Tequila is made from blue agave and by law must be made in the state of Jalisco (and a few other limited regions) so the rest of the Mexico had to come up with another name for their spirit. Oaxaca is famous for its Mezcal, tequila's strong, smokey, badass older brother, which for the most part is made today exactly the same was it was made 200 years ago. It is distilled from the Maguey plant (a type of Agave plant). There are over 200 different species of Maguey used to make the spirit and over six million litres of the stuff is produced in Mexico annually.

We visited a local Mezcaleria last weekend who gave us the run down on how its made. It takes 7 years for the Maguey plant to mature to the stage where it  is ready to turn into Mezcal. The factory cuts off the leaves and the roots and uses the 'pina' (the heart) of the plant. To extract the juice the heart is cooked in a pit in the ground for up to 4 days, covered with earth and hay, kinda like an 'Umu' back home. After its cooked the skins are removed and the insides shredded. The shredded Agave is then mushed into a pulp by a donkey pulling a stone wheel (although the donkey we watched seemed like he might have taken a few too many tasters of the mashed substance, as his tongue was lolling drunkenly out of the side of his mouth!). Rumour has it that the old recipes for Mezcal required two chickens or turkey breasts to be placed in the mash during fermentation to add flavour, but I'm pretty sure that practice doesn't happen at the main factories today. After it has been left to ferment, the pulp is placed into a distiller and the final product is placed into American Oak barrels to start the ageing process.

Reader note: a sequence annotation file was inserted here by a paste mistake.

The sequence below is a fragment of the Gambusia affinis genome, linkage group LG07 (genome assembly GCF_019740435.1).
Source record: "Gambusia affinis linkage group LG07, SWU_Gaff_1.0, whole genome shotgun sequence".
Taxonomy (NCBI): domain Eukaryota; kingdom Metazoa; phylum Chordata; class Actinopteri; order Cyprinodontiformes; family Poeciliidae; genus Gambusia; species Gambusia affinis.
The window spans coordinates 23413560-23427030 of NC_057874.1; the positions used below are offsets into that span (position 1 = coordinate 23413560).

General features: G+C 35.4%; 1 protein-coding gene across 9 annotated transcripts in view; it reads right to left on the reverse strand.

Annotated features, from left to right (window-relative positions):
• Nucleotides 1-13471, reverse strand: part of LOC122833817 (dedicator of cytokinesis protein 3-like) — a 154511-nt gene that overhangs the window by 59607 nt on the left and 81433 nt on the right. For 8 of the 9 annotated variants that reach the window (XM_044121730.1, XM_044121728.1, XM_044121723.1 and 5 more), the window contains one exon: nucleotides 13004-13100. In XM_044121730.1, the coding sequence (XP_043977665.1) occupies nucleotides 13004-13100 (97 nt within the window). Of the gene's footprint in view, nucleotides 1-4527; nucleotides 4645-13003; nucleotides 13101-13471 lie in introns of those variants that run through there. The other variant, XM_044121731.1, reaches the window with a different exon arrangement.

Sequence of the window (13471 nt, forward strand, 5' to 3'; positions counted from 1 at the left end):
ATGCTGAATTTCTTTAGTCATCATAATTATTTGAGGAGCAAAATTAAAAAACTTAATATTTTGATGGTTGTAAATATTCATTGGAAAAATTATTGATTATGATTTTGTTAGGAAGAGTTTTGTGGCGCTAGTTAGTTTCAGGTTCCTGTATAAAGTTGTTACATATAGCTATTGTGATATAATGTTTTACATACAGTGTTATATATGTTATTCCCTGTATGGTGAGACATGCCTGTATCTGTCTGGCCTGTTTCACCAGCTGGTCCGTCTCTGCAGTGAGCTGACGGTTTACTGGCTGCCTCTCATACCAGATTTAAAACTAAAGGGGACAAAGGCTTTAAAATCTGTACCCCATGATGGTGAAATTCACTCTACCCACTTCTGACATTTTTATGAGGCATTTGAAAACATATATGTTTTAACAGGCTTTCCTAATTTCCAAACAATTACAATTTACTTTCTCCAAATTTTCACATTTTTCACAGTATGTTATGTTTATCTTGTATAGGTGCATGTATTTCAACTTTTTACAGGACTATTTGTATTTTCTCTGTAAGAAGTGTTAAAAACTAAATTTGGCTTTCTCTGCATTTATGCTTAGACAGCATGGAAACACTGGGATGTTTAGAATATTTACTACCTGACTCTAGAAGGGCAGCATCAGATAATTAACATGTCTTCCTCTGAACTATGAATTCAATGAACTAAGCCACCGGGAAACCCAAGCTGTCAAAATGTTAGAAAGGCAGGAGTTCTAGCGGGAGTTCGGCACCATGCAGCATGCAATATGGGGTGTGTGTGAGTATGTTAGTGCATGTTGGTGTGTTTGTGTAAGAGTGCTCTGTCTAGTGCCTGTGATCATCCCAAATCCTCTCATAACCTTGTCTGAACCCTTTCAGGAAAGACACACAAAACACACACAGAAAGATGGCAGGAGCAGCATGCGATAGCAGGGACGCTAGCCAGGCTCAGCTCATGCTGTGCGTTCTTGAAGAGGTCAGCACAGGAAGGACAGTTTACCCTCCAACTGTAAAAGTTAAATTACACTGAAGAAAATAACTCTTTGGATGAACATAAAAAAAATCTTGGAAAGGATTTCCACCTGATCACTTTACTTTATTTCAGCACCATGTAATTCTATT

The young Mezcal, basically straight from the distiller, is  called aguadiente (firewater) for a reason! As you place the shot glass to your lips the white lightening immediately starts to burn. Its that drink that you can smell from across the room, its aroma more like petrol, or moonshine, than the delicacy the locals speak of. However, the aged varieties are a different story. The 'Anejo' (aged for 8 years) goes down like a smooth whiskey, warming you on the inside. The typical way to drink Mezcal is to sip it, or shot it, followed by an orange slice dipped in worm salt (salt, chilli and the ground up worm from the bottom of the bottle). The fabricas (factories) also make creamy varieties these days - similar to kahlua and baileys - which are way too easy to drink! With flavours like chocolate, passionfruit, hazelnut, mango or pistachio and an alcohol content of up to 55% we were happily on our way by the time we had finished with our free samples!
Picture
The cooked agave
Picture
The shredded agave
Picture
Drunken donkey ready to roll!
Picture
The distilling process
Picture
The good stuff!
Picture
So many choices! (plus a pretty cheesy grin after 10 or 12 free samples!)
 





Leave a Reply.